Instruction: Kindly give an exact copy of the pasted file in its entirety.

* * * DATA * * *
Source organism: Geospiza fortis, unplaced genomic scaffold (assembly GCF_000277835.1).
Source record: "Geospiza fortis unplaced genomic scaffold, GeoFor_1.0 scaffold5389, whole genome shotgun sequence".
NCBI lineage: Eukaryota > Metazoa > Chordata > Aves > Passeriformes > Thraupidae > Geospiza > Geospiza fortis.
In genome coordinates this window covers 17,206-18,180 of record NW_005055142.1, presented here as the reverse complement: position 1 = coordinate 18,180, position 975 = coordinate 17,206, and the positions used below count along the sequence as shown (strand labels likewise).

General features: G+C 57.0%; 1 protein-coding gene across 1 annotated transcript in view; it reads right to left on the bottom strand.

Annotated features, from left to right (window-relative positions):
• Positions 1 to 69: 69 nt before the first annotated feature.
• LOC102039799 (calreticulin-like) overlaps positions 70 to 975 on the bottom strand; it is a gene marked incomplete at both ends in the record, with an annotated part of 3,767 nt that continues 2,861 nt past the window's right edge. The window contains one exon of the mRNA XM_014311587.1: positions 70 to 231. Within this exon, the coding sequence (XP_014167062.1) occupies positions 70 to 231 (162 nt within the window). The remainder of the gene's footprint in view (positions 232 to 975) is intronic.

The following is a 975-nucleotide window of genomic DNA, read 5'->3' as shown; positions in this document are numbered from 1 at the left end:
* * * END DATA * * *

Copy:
Source organism: Geospiza fortis, unplaced genomic scaffold (assembly GCF_000277835.1).
Source record: "Geospiza fortis unplaced genomic scaffold, GeoFor_1.0 scaffold5389, whole genome shotgun sequence".
NCBI lineage: Eukaryota > Metazoa > Chordata > Aves > Passeriformes > Thraupidae > Geospiza > Geospiza fortis.
In genome coordinates this window covers 17,206-18,180 of record NW_005055142.1, presented here as the reverse complement: position 1 = coordinate 18,180, position 975 = coordinate 17,206, and the positions used below count along the sequence as shown (strand labels likewise).

General features: G+C 57.0%; 1 protein-coding gene across 1 annotated transcript in view; it reads right to left on the bottom strand.

Annotated features, from left to right (window-relative positions):
• Positions 1 to 69: 69 nt before the first annotated feature.
• LOC102039799 (calreticulin-like) overlaps positions 70 to 975 on the bottom strand; it is a gene marked incomplete at both ends in the record, with an annotated part of 3,767 nt that continues 2,861 nt past the window's right edge. The window contains one exon of the mRNA XM_014311587.1: positions 70 to 231. Within this exon, the coding sequence (XP_014167062.1) occupies positions 70 to 231 (162 nt within the window). The remainder of the gene's footprint in view (positions 232 to 975) is intronic.

The following is a 975-nucleotide window of genomic DNA, read 5'->3' as shown; positions in this document are numbered from 1 at the left end: